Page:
Judaism accepts that in any choice between an individual and their neighbor putting the self first is perfectly all right. In fact, there can be no genuine fulfillment of the Biblical command to "love thy neighbor" without a healthy dose of self-interest. Lifshitz would like us to think of investment – specifically on the micro-level – as a normative good. An investor may profit but what matters morally is setting their fellow man on the path toward financial self-sufficiency.
Jewish survival, moreover, has depended not on individual charity but on communal prosperity, precisely the kind fostered by investment that is propelled not by self-abnegation but by healthy self-interest. "It is this type of political virtue that generates political power from bottom up," Lifshitz maintains. The higher moral good, then, is the "generosity" of investment rather than charity.
But how can Jews – or anyone else for that matter – fail to be discomfited by the upheaval resulting from the global financial meltdown? Isn't this the ultimate indictment of the free market and proof par excellence that society needs more economic regulation? Sam Peltzman, professor emeritus of economics at the University of Chicago doesn't think so. He told the conference, counter-intuitively, that efforts to regulate economic conduct actually induced the very behavior that contributed to the financial crisis.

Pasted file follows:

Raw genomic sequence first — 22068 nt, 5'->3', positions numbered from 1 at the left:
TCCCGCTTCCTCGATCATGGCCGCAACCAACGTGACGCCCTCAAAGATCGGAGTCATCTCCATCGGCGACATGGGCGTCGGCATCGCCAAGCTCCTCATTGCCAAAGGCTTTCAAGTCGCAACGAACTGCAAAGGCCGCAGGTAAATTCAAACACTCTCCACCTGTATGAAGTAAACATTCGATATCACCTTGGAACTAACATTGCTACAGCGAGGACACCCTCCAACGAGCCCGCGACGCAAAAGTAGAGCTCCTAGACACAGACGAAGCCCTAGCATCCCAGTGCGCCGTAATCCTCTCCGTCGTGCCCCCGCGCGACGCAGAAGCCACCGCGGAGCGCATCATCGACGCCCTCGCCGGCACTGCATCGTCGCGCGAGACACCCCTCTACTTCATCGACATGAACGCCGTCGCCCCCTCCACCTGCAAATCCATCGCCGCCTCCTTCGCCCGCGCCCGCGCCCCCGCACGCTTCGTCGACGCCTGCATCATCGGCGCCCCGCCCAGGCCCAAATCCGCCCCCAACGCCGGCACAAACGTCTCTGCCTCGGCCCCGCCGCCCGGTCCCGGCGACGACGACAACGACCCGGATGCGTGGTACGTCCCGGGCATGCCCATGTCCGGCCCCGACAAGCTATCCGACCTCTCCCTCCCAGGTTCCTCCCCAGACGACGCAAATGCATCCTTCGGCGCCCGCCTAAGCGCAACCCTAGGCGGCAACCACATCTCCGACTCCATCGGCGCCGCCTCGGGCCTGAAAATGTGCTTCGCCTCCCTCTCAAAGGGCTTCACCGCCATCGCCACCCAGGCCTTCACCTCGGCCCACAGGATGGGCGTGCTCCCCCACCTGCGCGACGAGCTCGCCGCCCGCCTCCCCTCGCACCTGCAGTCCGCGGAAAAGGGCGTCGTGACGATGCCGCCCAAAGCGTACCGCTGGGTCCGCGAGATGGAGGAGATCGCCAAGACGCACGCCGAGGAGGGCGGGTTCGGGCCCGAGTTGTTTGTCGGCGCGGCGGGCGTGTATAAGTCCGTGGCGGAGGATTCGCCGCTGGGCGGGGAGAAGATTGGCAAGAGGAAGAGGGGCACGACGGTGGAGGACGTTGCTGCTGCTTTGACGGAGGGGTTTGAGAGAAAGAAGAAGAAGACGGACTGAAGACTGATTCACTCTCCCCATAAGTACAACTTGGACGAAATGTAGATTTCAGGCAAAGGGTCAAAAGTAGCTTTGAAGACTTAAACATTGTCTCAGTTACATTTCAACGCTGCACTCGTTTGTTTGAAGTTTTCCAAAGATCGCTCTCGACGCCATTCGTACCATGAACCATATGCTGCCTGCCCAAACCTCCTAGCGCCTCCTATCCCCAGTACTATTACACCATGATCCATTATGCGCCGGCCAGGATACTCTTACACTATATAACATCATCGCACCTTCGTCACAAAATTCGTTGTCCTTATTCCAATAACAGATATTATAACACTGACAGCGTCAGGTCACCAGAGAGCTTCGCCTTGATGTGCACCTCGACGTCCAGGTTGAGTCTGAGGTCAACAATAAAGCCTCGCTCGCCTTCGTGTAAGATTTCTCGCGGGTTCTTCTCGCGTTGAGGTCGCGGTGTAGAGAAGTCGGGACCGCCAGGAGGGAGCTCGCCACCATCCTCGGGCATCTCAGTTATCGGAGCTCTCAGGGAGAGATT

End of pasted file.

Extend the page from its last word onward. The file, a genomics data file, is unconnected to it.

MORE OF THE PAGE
Bankers and CEOs, he said, will invariably behave in ways that offset the intended effects of any regulation. Such "offsetting behavior" begets more regulations, which beget even more offsetting behavior. The human proclivity for risk-taking can't be suppressed by bureaucratic regulations. Put plainly, economic life is far too complex to regulate. Moreover, the U.S. government's willingness to bailout banks and big corporations serves to reward rather than deter appalling economic decisions. Only the sobering prospect that bad business decisions will have bad consequences for those who make them can deter reckless risk-taking.
The views aired at the conference might seem iconoclastic only because they receive scant exposure in the media. To the extent that we give economics any thought at all, most of us adhere to conventional thinking. Jews like others prefer to adopt fashionable views on politics and economics rather than gravitate toward positions that have little resonance in the liberal newspapers we read, the public radio we listen to and the kind of television we watch.
Finally, historian Paul Johnson has pointed out, nomenclature may be another aspect of the problem. "Capitalism is an unfortunate name" for what is "not an ideology dreamed up by an economic philosopher" but a way of life that simply evolved "from the free and uncoordinated transactions and unimpeded movements of countless unknown individuals."